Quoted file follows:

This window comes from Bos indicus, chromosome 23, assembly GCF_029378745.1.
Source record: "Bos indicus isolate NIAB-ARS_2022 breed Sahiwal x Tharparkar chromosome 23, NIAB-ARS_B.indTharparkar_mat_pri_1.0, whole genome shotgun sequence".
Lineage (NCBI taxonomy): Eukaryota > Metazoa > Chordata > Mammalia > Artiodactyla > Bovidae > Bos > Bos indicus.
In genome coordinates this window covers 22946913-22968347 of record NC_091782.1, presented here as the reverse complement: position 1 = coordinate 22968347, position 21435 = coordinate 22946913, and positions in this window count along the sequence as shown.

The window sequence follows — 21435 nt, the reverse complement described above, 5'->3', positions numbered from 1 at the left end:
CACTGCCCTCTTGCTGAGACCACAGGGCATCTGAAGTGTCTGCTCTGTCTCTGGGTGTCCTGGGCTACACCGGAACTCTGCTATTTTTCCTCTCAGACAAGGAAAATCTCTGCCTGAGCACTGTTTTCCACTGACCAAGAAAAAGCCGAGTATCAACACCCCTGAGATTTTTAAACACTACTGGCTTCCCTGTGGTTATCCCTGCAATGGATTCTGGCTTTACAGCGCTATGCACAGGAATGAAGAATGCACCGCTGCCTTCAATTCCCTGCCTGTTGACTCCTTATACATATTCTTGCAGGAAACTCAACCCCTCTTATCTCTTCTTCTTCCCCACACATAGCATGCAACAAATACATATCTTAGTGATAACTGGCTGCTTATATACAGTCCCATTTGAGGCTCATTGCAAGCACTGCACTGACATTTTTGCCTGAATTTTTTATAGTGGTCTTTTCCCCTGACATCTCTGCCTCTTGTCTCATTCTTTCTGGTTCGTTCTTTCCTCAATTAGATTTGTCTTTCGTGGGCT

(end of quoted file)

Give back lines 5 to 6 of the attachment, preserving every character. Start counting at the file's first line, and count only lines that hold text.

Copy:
The window sequence follows — 21435 nt, the reverse complement described above, 5'->3', positions numbered from 1 at the left end:
CACTGCCCTCTTGCTGAGACCACAGGGCATCTGAAGTGTCTGCTCTGTCTCTGGGTGTCCTGGGCTACACCGGAACTCTGCTATTTTTCCTCTCAGACAAGGAAAATCTCTGCCTGAGCACTGTTTTCCACTGACCAAGAAAAAGCCGAGTATCAACACCCCTGAGATTTTTAAACACTACTGGCTTCCCTGTGGTTATCCCTGCAATGGATTCTGGCTTTACAGCGCTATGCACAGGAATGAAGAATGCACCGCTGCCTTCAATTCCCTGCCTGTTGACTCCTTATACATATTCTTGCAGGAAACTCAACCCCTCTTATCTCTTCTTCTTCCCCACACATAGCATGCAACAAATACATATCTTAGTGATAACTGGCTGCTTATATACAGTCCCATTTGAGGCTCATTGCAAGCACTGCACTGACATTTTTGCCTGAATTTTTTATAGTGGTCTTTTCCCCTGACATCTCTGCCTCTTGTCTCATTCTTTCTGGTTCGTTCTTTCCTCAATTAGATTTGTCTTTCGTGGGCT